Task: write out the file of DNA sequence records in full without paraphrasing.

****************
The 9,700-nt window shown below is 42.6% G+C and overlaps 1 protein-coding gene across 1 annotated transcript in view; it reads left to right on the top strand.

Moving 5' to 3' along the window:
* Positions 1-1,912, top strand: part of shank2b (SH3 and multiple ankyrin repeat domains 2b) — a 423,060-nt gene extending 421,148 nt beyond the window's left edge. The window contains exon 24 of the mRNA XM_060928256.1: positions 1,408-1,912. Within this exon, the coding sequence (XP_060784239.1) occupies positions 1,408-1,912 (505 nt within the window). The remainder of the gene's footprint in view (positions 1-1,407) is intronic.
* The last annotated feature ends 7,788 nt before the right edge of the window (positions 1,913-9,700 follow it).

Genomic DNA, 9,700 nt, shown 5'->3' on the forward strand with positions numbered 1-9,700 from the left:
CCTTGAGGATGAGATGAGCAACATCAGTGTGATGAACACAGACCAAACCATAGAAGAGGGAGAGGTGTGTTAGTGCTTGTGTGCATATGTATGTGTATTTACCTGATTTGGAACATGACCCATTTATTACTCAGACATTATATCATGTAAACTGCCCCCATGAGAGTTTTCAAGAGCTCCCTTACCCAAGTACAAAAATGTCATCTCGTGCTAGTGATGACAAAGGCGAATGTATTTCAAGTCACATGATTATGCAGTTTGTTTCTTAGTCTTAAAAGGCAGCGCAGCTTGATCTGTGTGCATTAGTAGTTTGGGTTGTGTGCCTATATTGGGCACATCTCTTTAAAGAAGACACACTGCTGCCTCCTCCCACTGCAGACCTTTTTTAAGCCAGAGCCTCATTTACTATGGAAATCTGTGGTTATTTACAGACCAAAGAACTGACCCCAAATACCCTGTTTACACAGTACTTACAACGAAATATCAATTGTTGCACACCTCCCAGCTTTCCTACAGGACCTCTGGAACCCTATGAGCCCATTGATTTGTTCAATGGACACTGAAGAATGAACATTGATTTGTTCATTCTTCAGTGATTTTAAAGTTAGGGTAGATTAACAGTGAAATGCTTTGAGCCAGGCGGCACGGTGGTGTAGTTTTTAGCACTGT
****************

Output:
The 9,700-nt window shown below is 42.6% G+C and overlaps 1 protein-coding gene across 1 annotated transcript in view; it reads left to right on the top strand.

Moving 5' to 3' along the window:
* Positions 1-1,912, top strand: part of shank2b (SH3 and multiple ankyrin repeat domains 2b) — a 423,060-nt gene extending 421,148 nt beyond the window's left edge. The window contains exon 24 of the mRNA XM_060928256.1: positions 1,408-1,912. Within this exon, the coding sequence (XP_060784239.1) occupies positions 1,408-1,912 (505 nt within the window). The remainder of the gene's footprint in view (positions 1-1,407) is intronic.
* The last annotated feature ends 7,788 nt before the right edge of the window (positions 1,913-9,700 follow it).

Genomic DNA, 9,700 nt, shown 5'->3' on the forward strand with positions numbered 1-9,700 from the left:
CCTTGAGGATGAGATGAGCAACATCAGTGTGATGAACACAGACCAAACCATAGAAGAGGGAGAGGTGTGTTAGTGCTTGTGTGCATATGTATGTGTATTTACCTGATTTGGAACATGACCCATTTATTACTCAGACATTATATCATGTAAACTGCCCCCATGAGAGTTTTCAAGAGCTCCCTTACCCAAGTACAAAAATGTCATCTCGTGCTAGTGATGACAAAGGCGAATGTATTTCAAGTCACATGATTATGCAGTTTGTTTCTTAGTCTTAAAAGGCAGCGCAGCTTGATCTGTGTGCATTAGTAGTTTGGGTTGTGTGCCTATATTGGGCACATCTCTTTAAAGAAGACACACTGCTGCCTCCTCCCACTGCAGACCTTTTTTAAGCCAGAGCCTCATTTACTATGGAAATCTGTGGTTATTTACAGACCAAAGAACTGACCCCAAATACCCTGTTTACACAGTACTTACAACGAAATATCAATTGTTGCACACCTCCCAGCTTTCCTACAGGACCTCTGGAACCCTATGAGCCCATTGATTTGTTCAATGGACACTGAAGAATGAACATTGATTTGTTCATTCTTCAGTGATTTTAAAGTTAGGGTAGATTAACAGTGAAATGCTTTGAGCCAGGCGGCACGGTGGTGTAGTTTTTAGCACTGT